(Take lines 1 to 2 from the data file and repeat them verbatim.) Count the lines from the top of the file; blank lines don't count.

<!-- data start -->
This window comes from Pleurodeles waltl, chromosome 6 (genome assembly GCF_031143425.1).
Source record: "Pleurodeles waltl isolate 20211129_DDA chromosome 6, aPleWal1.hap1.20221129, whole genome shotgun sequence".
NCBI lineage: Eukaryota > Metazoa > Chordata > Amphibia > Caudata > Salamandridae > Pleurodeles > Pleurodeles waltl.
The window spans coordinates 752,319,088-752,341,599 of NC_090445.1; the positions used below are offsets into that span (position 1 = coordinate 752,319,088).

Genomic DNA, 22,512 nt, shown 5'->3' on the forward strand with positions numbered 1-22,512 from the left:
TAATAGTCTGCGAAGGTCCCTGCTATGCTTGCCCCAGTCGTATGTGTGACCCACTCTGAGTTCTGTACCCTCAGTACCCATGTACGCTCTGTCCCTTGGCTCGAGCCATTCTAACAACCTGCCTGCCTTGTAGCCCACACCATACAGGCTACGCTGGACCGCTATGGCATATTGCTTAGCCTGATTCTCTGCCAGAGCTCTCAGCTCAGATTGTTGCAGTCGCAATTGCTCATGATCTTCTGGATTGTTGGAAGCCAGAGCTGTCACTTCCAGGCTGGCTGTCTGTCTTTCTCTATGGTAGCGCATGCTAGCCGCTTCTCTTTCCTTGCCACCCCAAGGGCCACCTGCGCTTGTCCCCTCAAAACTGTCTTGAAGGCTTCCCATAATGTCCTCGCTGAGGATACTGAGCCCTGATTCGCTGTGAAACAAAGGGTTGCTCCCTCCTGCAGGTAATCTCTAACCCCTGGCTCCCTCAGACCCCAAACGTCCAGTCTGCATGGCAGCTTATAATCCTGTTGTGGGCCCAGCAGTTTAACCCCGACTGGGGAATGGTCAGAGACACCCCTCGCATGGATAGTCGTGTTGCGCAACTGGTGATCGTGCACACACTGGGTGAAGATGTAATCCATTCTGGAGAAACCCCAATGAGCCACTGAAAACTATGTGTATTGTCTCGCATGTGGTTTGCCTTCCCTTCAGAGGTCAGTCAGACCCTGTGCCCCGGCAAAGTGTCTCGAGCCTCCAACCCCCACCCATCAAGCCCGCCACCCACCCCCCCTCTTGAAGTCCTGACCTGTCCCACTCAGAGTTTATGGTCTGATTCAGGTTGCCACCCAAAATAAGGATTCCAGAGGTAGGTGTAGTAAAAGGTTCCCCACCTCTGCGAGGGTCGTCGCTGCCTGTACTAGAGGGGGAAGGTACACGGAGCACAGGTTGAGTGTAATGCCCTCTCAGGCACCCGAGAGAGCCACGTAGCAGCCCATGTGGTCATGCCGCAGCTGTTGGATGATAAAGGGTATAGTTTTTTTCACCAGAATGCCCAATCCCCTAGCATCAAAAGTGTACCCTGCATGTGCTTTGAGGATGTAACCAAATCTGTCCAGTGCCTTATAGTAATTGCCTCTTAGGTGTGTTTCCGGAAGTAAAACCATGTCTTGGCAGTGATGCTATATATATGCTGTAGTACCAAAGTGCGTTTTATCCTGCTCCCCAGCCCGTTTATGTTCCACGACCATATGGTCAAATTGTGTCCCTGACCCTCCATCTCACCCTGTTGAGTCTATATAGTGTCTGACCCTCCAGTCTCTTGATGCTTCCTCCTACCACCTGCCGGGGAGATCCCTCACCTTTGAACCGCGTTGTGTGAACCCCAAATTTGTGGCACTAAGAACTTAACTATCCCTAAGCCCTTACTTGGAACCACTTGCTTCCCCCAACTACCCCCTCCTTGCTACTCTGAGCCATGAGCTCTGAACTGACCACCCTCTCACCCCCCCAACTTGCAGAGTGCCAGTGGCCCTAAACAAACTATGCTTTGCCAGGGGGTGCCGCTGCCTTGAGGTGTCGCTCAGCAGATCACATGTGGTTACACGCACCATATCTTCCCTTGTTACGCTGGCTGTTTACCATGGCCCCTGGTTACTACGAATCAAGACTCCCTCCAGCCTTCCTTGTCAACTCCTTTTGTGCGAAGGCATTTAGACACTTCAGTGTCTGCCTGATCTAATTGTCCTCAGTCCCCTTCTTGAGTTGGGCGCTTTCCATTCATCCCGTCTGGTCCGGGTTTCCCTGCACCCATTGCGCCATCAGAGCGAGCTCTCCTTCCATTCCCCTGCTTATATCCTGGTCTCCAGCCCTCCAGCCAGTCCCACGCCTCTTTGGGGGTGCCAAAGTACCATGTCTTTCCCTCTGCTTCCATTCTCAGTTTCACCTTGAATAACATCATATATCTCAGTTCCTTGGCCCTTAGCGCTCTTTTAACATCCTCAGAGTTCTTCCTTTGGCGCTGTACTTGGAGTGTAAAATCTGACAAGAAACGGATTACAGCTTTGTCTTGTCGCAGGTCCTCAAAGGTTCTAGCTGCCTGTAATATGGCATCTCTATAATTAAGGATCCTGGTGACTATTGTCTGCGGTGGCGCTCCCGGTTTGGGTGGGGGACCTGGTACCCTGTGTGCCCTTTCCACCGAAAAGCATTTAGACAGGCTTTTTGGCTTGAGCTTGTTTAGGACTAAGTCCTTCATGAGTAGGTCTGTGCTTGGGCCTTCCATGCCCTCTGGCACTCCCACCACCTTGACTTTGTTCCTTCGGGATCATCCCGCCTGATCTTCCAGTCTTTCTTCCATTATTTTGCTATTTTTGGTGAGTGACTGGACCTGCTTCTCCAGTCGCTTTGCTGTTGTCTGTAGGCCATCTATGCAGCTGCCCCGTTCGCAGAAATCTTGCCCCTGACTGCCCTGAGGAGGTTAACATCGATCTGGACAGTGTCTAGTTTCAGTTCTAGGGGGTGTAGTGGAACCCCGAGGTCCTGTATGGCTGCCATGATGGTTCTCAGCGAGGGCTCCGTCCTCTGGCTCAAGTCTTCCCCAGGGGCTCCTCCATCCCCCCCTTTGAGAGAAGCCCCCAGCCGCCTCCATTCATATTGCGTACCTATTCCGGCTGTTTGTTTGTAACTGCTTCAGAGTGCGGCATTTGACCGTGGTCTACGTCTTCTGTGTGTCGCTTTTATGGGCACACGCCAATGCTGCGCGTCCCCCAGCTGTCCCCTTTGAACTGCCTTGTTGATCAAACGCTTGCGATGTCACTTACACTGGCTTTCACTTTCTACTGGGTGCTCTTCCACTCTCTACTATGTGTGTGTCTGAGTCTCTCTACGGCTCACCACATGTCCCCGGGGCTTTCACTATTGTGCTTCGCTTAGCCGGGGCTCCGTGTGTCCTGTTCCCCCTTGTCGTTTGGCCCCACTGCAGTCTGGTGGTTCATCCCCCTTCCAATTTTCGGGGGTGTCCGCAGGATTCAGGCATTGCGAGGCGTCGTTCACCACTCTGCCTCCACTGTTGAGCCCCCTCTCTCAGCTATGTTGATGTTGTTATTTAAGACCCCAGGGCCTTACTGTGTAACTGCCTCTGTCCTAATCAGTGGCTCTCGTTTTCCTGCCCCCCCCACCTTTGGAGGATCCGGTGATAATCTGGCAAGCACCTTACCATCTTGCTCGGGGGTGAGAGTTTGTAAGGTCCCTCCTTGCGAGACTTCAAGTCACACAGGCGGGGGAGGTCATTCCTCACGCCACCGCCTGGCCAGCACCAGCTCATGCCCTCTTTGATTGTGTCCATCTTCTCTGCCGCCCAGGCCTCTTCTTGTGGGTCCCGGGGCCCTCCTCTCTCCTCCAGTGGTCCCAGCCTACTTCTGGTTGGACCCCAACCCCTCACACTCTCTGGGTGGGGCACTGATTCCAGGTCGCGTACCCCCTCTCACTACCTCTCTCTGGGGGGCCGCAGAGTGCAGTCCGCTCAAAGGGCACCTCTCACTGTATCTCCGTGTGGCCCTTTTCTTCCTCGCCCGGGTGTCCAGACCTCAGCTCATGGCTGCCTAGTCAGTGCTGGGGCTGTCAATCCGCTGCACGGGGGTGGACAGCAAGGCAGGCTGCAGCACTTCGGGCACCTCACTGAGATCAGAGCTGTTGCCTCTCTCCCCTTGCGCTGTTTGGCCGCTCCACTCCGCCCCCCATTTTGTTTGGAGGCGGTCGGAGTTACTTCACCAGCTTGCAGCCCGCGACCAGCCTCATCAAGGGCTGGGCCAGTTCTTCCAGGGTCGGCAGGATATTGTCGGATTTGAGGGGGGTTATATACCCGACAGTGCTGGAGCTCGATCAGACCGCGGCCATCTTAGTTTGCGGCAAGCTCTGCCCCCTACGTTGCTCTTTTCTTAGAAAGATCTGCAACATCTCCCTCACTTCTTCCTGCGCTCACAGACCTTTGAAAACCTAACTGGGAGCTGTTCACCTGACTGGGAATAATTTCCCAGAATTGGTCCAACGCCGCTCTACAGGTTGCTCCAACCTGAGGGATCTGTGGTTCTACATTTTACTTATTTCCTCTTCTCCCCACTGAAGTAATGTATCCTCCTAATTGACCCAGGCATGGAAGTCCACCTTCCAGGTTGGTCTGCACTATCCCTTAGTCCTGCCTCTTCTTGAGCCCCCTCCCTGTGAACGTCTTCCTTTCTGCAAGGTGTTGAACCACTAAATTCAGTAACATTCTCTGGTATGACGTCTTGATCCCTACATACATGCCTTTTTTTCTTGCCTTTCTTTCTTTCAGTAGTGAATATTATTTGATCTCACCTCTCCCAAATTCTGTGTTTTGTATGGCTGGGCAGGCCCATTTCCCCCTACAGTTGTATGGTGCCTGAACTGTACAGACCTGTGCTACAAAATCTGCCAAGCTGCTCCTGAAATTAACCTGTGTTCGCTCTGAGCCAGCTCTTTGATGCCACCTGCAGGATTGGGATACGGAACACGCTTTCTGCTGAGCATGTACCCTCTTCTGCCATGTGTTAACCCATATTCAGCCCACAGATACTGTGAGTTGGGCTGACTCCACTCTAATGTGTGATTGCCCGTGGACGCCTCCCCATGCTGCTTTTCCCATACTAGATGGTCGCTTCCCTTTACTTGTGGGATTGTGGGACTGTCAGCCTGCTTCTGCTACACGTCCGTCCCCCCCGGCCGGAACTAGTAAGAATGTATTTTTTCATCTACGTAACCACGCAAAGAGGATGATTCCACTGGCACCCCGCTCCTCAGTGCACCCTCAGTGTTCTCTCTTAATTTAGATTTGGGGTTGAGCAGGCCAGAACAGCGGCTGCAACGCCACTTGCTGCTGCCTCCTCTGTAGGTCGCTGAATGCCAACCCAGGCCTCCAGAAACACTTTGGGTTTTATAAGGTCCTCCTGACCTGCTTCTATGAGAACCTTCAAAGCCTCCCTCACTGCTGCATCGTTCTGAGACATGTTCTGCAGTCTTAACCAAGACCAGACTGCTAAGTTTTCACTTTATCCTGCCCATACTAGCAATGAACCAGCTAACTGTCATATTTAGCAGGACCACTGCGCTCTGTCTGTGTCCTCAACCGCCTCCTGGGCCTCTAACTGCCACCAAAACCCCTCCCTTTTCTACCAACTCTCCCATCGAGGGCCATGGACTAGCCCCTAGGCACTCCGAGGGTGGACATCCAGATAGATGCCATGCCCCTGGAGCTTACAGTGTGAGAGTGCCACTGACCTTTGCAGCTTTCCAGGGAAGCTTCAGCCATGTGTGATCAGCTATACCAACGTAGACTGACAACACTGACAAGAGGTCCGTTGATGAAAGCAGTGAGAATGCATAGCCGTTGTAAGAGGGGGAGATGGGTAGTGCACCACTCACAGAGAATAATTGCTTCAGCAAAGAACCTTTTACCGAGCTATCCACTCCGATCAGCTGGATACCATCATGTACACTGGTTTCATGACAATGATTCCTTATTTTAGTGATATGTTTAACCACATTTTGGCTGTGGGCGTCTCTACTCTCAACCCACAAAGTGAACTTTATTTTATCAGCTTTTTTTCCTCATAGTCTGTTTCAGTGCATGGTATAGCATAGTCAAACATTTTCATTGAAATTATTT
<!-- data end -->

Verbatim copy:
This window comes from Pleurodeles waltl, chromosome 6 (genome assembly GCF_031143425.1).
Source record: "Pleurodeles waltl isolate 20211129_DDA chromosome 6, aPleWal1.hap1.20221129, whole genome shotgun sequence".